St. John’s Day may be called by a Christian name and connected to a Christian saint, but it clearly has pre-Christian roots stretching a very long way back.
The pretty yellow flower of St. John’s wort is in full bloom at midsummer, at its full strength like the sun it’s so strongly associated with. The botanical name of “hypericum” comes from the Greek meaning “to protect”. In Europe, the herb was gathered on the eve of St. John’s Day when its energies were considered to be particularly potent. Bunches were hung from the eaves and placed in the windows of houses as a protection against evil, and against bad magick. It was also hung in cattle byres and the stables of horses to keep evil at bay. Today, it’s frequently used to repel negativity in the form of depression.
The Salisbury Giant is also often referred to as St. Christopher. The Christian saint was reputed to also be a giant at 7.5 feet tall (dwarfed by “our” Christopher!) and was said to carry Jesus as an infant safely though a river due to his height. Height appears to be where the similarities end though and, other than his name, there’s nothing to further suggest a strong Christian origin for Christopher the giant.
As time moved on, Christopher and Hob Nob were also brought out for other national occasions, and royal celebrations such as coronations, jubilees and royal weddings. They were both there in the centre of celebrations for the diamond jubilee of Queen Victoria in 1897, and the coronation of King Edward VII in 1902.
These days they’re very rarely seen parading through the streets, but live a quieter life in Salisbury Museum. They were last brought out over 40 years ago for Queen Elizabeth’s silver jubilee in 1977. A replica of Christopher has been made, and this can now be seen at celebrations.
It’s assumed that Christopher and Hob Nob were both made around the same time and, returning to the dating of these pageant figures, there are two interesting snippets which may just hint at them being older than we think. Salisbury as a city has strong ties with St. George as the patron saint England. There is a record relating to the Guild of St. George, an important merchant’s guild in Salisbury which was possibly founded as far back as the early 1300s. The record dates from 1455 and tells of a dragon being fought by St. George in the company of St. Christopher. This may indicate that Hob Nob is over a hundred years older than the first “official” mention of him, and also add further weight to the idea that he is not a horse, but a dragon after all.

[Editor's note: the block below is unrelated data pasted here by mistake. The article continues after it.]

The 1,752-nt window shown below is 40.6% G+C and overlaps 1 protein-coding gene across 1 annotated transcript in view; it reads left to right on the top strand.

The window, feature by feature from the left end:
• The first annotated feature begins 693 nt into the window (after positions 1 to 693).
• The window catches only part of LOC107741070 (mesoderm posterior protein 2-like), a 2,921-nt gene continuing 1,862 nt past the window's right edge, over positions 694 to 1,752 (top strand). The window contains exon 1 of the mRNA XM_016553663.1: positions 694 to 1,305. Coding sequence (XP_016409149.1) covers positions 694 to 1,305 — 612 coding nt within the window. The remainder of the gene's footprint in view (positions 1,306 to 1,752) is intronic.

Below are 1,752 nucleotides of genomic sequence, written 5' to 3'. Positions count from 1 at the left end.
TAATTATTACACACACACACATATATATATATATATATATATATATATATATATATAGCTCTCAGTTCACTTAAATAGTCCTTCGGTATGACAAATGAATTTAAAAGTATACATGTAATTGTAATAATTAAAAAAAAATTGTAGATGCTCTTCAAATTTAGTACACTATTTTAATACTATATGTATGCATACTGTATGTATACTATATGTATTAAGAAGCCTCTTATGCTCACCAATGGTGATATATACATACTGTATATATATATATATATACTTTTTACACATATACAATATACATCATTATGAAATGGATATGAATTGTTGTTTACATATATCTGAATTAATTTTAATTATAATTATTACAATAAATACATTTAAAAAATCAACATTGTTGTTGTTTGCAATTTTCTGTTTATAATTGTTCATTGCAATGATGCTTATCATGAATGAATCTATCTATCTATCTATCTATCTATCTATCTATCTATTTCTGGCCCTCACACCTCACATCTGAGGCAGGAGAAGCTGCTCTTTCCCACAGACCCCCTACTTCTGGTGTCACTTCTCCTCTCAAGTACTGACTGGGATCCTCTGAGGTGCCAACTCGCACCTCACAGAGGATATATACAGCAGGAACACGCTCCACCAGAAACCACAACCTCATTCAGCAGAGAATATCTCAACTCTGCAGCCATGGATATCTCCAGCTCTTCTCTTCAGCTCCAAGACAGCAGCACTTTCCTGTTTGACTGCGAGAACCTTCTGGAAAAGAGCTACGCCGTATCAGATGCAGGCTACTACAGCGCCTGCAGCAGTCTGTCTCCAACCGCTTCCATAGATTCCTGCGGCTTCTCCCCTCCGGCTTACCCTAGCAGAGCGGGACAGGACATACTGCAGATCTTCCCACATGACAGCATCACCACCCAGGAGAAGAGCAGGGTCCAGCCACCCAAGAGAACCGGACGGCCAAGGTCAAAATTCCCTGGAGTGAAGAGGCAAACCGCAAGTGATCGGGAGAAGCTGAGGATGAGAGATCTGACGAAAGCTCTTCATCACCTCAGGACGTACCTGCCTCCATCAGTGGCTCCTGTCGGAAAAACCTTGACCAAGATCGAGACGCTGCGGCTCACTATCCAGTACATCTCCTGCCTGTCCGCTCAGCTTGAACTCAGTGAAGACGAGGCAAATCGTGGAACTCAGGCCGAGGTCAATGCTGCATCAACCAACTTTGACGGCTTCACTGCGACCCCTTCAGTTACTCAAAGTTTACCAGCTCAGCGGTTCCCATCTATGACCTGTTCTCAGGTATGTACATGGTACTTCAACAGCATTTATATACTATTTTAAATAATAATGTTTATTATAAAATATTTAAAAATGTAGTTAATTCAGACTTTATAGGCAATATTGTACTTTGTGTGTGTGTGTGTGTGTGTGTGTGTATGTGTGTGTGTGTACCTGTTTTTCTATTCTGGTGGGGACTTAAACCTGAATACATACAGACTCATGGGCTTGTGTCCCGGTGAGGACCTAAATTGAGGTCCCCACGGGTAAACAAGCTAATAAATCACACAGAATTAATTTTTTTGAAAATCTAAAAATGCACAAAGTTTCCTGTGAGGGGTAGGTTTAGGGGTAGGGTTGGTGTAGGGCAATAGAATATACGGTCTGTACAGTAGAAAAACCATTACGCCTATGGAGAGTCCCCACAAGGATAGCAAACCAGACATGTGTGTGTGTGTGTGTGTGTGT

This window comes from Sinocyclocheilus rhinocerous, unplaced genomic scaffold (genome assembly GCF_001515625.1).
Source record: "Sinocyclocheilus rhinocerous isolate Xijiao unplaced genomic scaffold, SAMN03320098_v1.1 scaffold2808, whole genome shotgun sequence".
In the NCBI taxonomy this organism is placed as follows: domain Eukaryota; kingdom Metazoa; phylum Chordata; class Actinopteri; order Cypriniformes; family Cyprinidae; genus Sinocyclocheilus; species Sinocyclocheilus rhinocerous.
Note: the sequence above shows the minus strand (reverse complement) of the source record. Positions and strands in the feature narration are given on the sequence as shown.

The second intriguing morsel is a very old map known as the Gough map. It’s unusual because it shows the whole of the island of Great Britain (so, includes Scotland) but very little is known about it, including when it was made or who actually created it.
Based on various studies, the best estimates seem to indicate that it could date from around the mid-1300s. The depictions of various cities and towns show churches and cathedrals. Salisbury, along with its tall cathedral spire, also shows an oversized dark figure on the road approaching the city. It doesn’t take much of a stretch of the imagination to suggest this could just possibly be Salisbury’s very own giant, Christopher.
Giants have been a part of the folklore and mythology of Britain for countless generations and the tradition of figures such as Christopher undoubtedly have ancient origins. Likewise, horse figures also date back into prehistory. The Iceni added them to their coinage, and the people of Wessex immortalised them on their hilltops with the white horses of Wessex. I'll write more about both horses and giants in a future post.
Still today, there are other folk customs of ancient origins involving horses and one of those is the 'Obby 'Oss (hobby horse) festival celebrating May Day in Padstow, Cornwall. The 'oss is very similar to Hob Nob and is also thought to have strong connections with fertility.
Many of these customs stretch back into the mists of time, and their origins have become a little lost or muddled over the years. One thing is for sure though - in Britain, we have a rich history of pre-Christian celebrations and festivals which have been passed down from one generation to the next in various forms.
If you’d like to discover more about Christopher and Hob Nob, I’d recommend a trip to Salisbury Museum to see them for yourselves. I found their energies and sense of presence very strong! Not negative or spooky as such, but there’s certainly something about them that’s quite fascinating.
There’s also an interesting short film showing them in more detail at https://vimeo.com/16615668